© 2019 by Redbank Medical Centre.

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8/59, Brisbane Road, Redbank QLD 4301

At Redbank Medical Centre, we are able to provide regular and thorough skin checks.  The sooner a skin cancer is identified and treated, the better your chance of avoiding surgery or further complications. It's important to get to know your skin and what is normal for you, so that you notice any changes. Skin cancers rarely hurt and are much more frequently seen than felt.

  • Make sure you check your entire body as skin cancers can sometimes occur in parts of the body not exposed to the sun, for example soles of the feet, between fingers and toes and under nails.

  • Undress completely and make sure you have good light.

  • Use a mirror to check hard to see spots, like your back and scalp, or get a family member, partner or friend to check it for you.

Check it yourself

Ask for help

How to check your skin

There are a number of types of skin cancer to be aware off. Some are more dangerous than others.​

Melanoma

  • Most deadly form of skin cancer.

  • If left untreated can spread to other parts of the body.

  • Appears as a new spot or an existing spot that changes in colour, size or shape.

  • Can appear on skin not normally exposed to the sun.

Nodular Melanoma

  • Grows quickly.

  • Looks different from common melanomas. Raised and even in colour.

  • Many are red or pink and some are brown or black.

  • They are firm to touch and dome-shaped.

  • After a while they begin to bleed and crust.

Basal Cell Carcinoma

  • Most common, least dangerous form of skin cancer.

  • Red, pale or pearly in colour, appears as a lump or dry, scaly area.

  • May ulcerate or fail to completely heal.

  • Grows slowly, usually on areas that are often exposed to the sun.

Squamous Cell Carcinoma

  • A thickened, red scaly spot that may bleed easily, crust or ulcerate.

  • Grows over some months, usually on areas often exposed to the sun.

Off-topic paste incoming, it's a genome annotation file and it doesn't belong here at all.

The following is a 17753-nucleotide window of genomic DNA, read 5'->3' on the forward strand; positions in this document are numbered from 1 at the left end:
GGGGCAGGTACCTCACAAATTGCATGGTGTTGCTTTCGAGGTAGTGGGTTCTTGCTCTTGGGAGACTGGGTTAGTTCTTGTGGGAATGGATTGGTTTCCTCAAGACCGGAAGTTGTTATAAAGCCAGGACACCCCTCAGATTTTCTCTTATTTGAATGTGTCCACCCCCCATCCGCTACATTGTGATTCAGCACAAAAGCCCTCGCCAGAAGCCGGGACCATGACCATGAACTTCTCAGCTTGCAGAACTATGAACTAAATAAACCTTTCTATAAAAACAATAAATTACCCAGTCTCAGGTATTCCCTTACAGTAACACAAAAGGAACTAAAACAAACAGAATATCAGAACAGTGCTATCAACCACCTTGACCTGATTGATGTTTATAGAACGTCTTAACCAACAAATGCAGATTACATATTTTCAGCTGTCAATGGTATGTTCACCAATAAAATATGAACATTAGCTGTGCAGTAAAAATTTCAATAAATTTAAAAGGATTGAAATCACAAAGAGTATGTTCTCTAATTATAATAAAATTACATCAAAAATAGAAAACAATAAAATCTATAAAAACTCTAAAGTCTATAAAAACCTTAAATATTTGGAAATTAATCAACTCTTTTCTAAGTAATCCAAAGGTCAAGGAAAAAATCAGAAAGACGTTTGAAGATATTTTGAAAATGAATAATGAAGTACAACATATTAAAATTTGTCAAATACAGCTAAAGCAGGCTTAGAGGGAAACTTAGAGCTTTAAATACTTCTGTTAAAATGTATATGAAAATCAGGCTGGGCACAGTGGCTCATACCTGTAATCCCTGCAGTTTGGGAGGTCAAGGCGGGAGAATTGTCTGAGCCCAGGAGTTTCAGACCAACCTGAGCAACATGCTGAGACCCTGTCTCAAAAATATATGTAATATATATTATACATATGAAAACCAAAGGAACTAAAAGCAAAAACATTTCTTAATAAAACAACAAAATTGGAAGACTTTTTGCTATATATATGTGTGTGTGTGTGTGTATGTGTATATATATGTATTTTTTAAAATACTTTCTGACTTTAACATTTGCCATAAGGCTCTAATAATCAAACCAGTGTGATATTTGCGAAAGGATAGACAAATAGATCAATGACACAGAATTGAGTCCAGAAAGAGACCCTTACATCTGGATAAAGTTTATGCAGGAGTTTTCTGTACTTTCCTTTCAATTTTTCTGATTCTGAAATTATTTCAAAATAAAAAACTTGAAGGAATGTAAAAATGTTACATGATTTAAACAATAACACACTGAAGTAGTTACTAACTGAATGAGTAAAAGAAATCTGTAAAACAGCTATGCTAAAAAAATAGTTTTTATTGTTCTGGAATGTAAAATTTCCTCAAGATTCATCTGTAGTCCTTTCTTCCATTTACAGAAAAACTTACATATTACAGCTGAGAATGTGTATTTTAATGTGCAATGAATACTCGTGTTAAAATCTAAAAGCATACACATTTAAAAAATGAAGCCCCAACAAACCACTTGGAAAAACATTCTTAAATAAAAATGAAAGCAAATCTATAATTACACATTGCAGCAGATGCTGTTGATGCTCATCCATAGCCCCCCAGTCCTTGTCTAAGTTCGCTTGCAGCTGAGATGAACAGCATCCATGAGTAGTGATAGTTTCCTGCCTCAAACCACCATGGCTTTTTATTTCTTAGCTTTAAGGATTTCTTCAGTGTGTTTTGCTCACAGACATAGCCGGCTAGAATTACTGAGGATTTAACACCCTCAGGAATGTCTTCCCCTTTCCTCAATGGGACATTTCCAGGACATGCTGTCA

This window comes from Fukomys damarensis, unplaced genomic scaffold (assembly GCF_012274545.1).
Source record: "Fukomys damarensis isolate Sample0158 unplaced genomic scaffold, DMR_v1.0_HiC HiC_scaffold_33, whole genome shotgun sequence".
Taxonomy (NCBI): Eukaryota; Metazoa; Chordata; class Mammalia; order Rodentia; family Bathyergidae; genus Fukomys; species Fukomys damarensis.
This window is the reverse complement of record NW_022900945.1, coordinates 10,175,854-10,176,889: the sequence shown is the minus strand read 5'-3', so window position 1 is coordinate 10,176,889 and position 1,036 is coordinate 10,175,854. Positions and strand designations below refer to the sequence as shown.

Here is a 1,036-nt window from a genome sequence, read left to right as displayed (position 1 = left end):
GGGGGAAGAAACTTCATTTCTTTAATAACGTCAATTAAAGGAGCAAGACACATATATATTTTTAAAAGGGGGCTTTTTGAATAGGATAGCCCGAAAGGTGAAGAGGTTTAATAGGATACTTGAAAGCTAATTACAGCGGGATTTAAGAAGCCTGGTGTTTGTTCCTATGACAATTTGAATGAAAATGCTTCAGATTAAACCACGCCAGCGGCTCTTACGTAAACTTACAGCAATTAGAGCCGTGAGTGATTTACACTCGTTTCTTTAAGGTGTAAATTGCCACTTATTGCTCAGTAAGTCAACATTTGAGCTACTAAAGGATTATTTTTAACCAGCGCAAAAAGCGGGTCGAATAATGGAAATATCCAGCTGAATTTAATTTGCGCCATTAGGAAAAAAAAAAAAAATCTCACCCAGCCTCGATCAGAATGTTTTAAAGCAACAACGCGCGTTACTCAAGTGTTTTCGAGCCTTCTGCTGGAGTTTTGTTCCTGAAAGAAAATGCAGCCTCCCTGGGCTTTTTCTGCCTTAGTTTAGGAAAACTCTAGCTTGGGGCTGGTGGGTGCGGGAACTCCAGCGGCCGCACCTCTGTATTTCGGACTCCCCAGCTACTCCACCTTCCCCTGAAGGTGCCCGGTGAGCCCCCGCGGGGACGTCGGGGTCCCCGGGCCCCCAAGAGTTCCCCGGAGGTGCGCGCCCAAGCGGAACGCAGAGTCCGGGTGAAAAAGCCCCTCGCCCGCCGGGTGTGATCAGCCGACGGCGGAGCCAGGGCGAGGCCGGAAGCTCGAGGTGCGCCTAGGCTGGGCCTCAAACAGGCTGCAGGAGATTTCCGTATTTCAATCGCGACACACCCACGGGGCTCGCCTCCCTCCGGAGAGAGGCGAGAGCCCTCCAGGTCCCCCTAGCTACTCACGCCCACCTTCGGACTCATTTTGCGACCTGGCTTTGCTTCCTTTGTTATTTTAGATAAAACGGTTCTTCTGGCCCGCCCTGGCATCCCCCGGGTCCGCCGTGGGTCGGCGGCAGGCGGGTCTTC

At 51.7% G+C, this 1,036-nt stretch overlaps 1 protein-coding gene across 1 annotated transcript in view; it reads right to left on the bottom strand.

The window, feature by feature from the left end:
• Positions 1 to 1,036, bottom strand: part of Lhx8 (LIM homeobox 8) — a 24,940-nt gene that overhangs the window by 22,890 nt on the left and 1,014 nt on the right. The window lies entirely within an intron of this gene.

• More likely to occur in people over 50 years of age.

What to look for

The ABCDE of melanoma detection can be a useful guide when checking your skin.

Screen Shot 2020-01-10 at 7.05.05 pm.png

Look for spots that lack symmetry. That is, if a line was drawn through the middle, the two sides would not match up.

A is for Asymmetry

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A spot with a spreading or irregular edge (notched).

B is for Border

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Blotchy spots with a number of colours such as black, blue, red, white and/or grey.

C is for Colour

Screen Shot 2020-01-10 at 7.05.29 pm.png

Look for spots that are getting bigger.

D is for Diameter

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Spots that are changing and growing

E is for Evolving

These are some changes to look out for when checking your skin for signs of any cancer:

  • New moles.

  • Moles that increases in size.

  • An outline of a mole that becomes notched.

  • A spot that changes colour from brown to black or is varied.

  • A spot that becomes raised or develops a lump within it.

  • The surface of a mole becoming rough, scaly or ulcerated.

  • Moles that itch or tingle.

  • Moles that bleed or weep.

  • Spots that look different from the others.

ABCDE melanoma detection guide

The above information is provided by Cancer Council.